It is not known, however, whether CRP is merely a marker of accompanying inflammation or whether it contributes causally to insulin learn more resistance. The objective of this study is to investigate the role that CRP may play in the development of insulin resistance. We examined the effect of single-dose intravenous
administration of purified human (h)CRP on insulin sensitivity in Sprague-Dawley rats using the euglycemic, hyperinsulinemic clamp technique. hCRP was associated with impaired insulin suppression of endogenous glucose production with no reduction in peripheral tissue glucose uptake, suggesting that hCRP mediated insulin resistance in the liver but not extrahepatic tissues. We further assessed components of the insulin signaling pathway and mitogen-activated protein kinases (MAPKs) in the liver. Liver tissues derived from hCRP-treated rats showed reduced insulin-stimulated insulin receptor substrate (IRS) tyrosine phosphorylation, IRS/phosphatidylinositol 3-kinase (PI3K) association, and Akt phosphorylation, consistent with hCRP-induced impairment of hepatic insulin signaling. Furthermore, hCRP enhanced phosphorylation of extracellular signal-regulated kinase (ERK)1/2 and p38 MAPK as well as IRS-1 Ser612. Finally, we observed in primary cultured rat hepatocytes that U0126 (a selective inhibitor of MAPK/ERK kinase1/2) corrected
U0126 supplier hCRP-induced impairment of insulin signaling. Conclusions: hCRP plays an active role in inducing hepatic insulin resistance in the rat, at least in part by activating ERK1/2, with downstream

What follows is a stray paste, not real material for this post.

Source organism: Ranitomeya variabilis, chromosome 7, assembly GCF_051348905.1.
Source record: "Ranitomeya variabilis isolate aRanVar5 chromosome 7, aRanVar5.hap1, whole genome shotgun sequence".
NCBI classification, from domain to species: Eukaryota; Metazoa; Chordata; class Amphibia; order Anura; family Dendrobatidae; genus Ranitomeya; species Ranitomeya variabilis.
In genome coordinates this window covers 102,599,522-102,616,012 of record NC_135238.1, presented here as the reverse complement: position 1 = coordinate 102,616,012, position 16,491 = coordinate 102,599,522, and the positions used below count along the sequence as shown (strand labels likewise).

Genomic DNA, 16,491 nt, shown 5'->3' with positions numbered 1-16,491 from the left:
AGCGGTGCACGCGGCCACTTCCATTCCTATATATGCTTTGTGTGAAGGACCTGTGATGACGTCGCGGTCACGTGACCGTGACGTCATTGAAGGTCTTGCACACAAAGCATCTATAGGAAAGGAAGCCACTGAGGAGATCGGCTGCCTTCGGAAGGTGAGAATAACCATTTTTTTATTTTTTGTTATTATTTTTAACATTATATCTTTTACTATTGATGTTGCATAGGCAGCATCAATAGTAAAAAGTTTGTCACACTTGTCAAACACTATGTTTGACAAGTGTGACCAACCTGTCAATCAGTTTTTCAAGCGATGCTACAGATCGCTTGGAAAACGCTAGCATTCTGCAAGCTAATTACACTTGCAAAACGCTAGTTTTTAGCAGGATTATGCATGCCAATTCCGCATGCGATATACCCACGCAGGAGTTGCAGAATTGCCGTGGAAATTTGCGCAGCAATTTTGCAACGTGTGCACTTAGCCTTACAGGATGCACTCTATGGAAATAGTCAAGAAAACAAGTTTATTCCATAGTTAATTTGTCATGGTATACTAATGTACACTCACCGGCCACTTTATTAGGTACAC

impairment in the insulin signaling pathway. (HEPATOLOGY 2011) The appreciation that inflammation is a hallmark of the metabolic syndrome1, 2 has stimulated interest in whether systemic inflammatory Buspirone HCl biomarkers such as C-reactive protein (CRP) contribute to the development of insulin resistance. The acute-phase protein CRP is a member of the pentaxin protein family involved in pattern recognition and innate immunity; it is synthesized primarily by the liver in response to inflammation.3 In addition to being an independent predictor of cardiovascular events,4 CRP is also closely associated with insulin resistance5 and related metabolic disturbances such as fatty liver disease and hyperglycemia.6, 7 It remains unclear, however, whether this association simply reflects the inflammatory milieu or whether it suggests a causative role of CRP in the progression of insulin resistance. In vitro studies have shown that human (h)CRP impairs insulin action and the insulin receptor substrate (IRS)/phosphatidylinositol 3-kinase (PI3K)/Akt pathway, and/or activates proinflammatory pathways in various cell types.8–10 To date, in vivo data concerning the effect of hCRP on insulin action are still lacking.